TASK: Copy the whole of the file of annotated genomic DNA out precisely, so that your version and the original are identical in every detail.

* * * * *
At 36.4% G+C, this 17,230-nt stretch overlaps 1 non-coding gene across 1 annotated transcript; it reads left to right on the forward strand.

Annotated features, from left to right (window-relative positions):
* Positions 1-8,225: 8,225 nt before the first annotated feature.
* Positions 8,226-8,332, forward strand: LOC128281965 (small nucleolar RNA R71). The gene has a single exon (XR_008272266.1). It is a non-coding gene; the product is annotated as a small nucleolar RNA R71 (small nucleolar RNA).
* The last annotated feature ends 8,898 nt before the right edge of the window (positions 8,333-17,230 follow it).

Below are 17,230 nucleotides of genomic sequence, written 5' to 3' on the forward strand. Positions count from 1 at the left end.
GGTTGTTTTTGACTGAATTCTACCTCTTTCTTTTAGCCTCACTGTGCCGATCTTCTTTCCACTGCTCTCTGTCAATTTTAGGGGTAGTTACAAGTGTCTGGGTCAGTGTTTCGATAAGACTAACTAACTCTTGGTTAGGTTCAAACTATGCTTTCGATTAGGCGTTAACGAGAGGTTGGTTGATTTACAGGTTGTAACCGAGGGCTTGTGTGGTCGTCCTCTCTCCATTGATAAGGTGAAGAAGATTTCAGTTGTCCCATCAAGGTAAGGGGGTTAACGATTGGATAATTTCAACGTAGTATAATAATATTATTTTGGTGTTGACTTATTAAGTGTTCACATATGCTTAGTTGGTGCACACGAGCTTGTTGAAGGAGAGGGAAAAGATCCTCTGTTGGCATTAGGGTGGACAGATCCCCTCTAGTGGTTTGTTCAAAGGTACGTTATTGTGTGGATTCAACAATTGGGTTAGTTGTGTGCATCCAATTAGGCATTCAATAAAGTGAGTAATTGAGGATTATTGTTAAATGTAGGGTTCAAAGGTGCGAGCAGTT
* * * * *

At 36.4% G+C, this 17,230-nt stretch overlaps 1 non-coding gene across 1 annotated transcript; it reads left to right on the forward strand.

Annotated features, from left to right (window-relative positions):
* Positions 1-8,225: 8,225 nt before the first annotated feature.
* Positions 8,226-8,332, forward strand: LOC128281965 (small nucleolar RNA R71). The gene has a single exon (XR_008272266.1). It is a non-coding gene; the product is annotated as a small nucleolar RNA R71 (small nucleolar RNA).
* The last annotated feature ends 8,898 nt before the right edge of the window (positions 8,333-17,230 follow it).

Below are 17,230 nucleotides of genomic sequence, written 5' to 3' on the forward strand. Positions count from 1 at the left end.
GGTTGTTTTTGACTGAATTCTACCTCTTTCTTTTAGCCTCACTGTGCCGATCTTCTTTCCACTGCTCTCTGTCAATTTTAGGGGTAGTTACAAGTGTCTGGGTCAGTGTTTCGATAAGACTAACTAACTCTTGGTTAGGTTCAAACTATGCTTTCGATTAGGCGTTAACGAGAGGTTGGTTGATTTACAGGTTGTAACCGAGGGCTTGTGTGGTCGTCCTCTCTCCATTGATAAGGTGAAGAAGATTTCAGTTGTCCCATCAAGGTAAGGGGGTTAACGATTGGATAATTTCAACGTAGTATAATAATATTATTTTGGTGTTGACTTATTAAGTGTTCACATATGCTTAGTTGGTGCACACGAGCTTGTTGAAGGAGAGGGAAAAGATCCTCTGTTGGCATTAGGGTGGACAGATCCCCTCTAGTGGTTTGTTCAAAGGTACGTTATTGTGTGGATTCAACAATTGGGTTAGTTGTGTGCATCCAATTAGGCATTCAATAAAGTGAGTAATTGAGGATTATTGTTAAATGTAGGGTTCAAAGGTGCGAGCAGTT